As well as the system works, experts often claim that its efficiency can be further improved. An economist at the University of Pennsylvania believes that Indians suffer from an overabundance of cows simply because they refuse to slaughter the excess cattle. India could produce at least the same number of oxen and the same quantities of milk and manure with 30 million fewer cows. The economist calculates that only 40 cows are necessary to maintain a population of 100 bulls and oxen. Since India averages 70 cows for every 100 bullocks, the difference, 30 million cows, is expendable. What this economist fails to note is that sex ratios among cattle in different regions of India vary tremendously, indicating that adjustments in the cow population do take place. Some culling of herds does take place; Indians do adjust their religious restrictions to accommodate ecological realities.
They cannot kill a cow but they can tether an old or unhealthy animal until it has starved to death. They cannot slaughter a calf but they can yoke it with a large wooden triangle so that when it nurses it irritates the mother’s udder and gets kicked to death. They cannot ship their animals to the slaughterhouse but they can sell them to Muslims, closing their eyes to the fact that the Muslims will take the cattle to the slaughterhouse. These violations of the prohibition against cattle slaughter strengthen the premise that cow worship is a vital part of Indian economic life and culture.
The Historical Context of the Taboo on Eating Beef
The religious ban on killing cattle and eating beef arose to prevent the population from consuming the animal on which Indian agriculture depends. During the First Millennium B.C., the Ganges Valley became one of the most densely populated regions of the world. Where previously there had been only scattered villages, many towns and cities arose and peasants farmed every available acre of land. A population expert at the University of California at Berkeley estimates that by 300 B.C. between 50 million and 100 million people were living in India. The forested Ganges Valley became a windswept semi‐desert and signs of ecological collapse appeared; droughts and floods became commonplace, erosion took away the rich topsoil, farms shrank as the population increased, and domesticated animals became harder and harder to maintain.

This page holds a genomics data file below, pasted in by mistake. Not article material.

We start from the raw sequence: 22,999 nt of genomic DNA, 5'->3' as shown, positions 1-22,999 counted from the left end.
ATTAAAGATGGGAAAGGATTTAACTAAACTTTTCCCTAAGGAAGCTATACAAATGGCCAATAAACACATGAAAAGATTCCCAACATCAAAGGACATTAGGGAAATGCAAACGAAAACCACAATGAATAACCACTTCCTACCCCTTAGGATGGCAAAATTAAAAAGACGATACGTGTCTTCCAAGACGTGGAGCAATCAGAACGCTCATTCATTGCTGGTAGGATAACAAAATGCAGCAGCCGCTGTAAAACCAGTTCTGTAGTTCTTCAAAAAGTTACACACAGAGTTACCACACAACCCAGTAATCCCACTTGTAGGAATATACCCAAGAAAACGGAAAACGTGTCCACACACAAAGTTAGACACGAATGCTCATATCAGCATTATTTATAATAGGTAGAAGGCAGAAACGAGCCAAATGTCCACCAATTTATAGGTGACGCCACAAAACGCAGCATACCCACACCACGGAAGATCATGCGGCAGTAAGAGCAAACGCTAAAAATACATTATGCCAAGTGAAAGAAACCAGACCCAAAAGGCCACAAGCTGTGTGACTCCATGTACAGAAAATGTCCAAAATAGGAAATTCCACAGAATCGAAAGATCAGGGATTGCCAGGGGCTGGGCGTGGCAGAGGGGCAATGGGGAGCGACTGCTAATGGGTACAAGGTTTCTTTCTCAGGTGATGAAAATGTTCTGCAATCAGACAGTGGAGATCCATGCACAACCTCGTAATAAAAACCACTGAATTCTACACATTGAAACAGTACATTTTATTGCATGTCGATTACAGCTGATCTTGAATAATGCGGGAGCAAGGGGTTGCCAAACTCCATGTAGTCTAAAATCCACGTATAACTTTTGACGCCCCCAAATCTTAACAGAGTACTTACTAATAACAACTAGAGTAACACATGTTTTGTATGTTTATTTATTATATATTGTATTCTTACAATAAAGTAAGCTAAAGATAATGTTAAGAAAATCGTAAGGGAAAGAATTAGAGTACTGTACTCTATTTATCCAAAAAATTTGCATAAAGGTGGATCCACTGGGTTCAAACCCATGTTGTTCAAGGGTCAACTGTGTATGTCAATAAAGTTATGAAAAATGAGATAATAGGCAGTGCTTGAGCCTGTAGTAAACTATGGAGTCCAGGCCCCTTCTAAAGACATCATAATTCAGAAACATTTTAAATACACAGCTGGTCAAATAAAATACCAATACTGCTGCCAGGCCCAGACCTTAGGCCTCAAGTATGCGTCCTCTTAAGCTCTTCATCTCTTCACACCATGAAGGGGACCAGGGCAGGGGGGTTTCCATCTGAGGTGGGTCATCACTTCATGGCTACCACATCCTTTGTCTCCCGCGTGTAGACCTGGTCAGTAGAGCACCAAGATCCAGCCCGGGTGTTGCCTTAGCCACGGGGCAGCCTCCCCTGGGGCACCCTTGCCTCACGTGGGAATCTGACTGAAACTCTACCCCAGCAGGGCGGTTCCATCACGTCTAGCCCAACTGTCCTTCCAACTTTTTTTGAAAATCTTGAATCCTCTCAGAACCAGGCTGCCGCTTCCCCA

It is probable that the elimination of meat-eating came about in a slow, practical manner. The farmers who decided not to eat their cows, who saved them for procreation to produce oxen, were the ones who survived the natural disasters. Those who ate beef lost the tools with which to farm. Over a period of centuries, more and more farmers probably avoided beef until an unwritten taboo came into existence.
Only later was the practice codified by the priesthood. While Indian peasants were probably aware of the role of cattle in their society, strong sanctions were necessary to protect zebus from a population faced with starvation. To remove temptation, the flesh of cattle became taboo and the cow became sacred.
The sacredness of the cow is not just an ignorant belief that stands in the way of progress. Like all concepts of the sacred and the profane, this one affects the physical world; it defines the relationships that are important for the maintenance of Indian society. Indians have the sacred cow; we have the “sacred” car and the “sacred” dog. It would not occur to us to propose the elimination of automobiles and dogs from our society without carefully considering the consequences, and we should not propose the elimination of zebu cattle without first understanding their place in the social order in India. Human society is neither random nor capricious. The regularities of thought and behavior called culture are the principal mechanisms by which we human beings adapt to the world around us. Practices and beliefs can be rational or irrational, but a society that fails to adapt to its environment is doomed to extinction. Only those societies that draw the necessities of life from their surroundings without destroying those surroundings, inherit the earth. The West has much to learn from the great antiquity of Indian civilization, and the sacred cow is an important part of that lesson.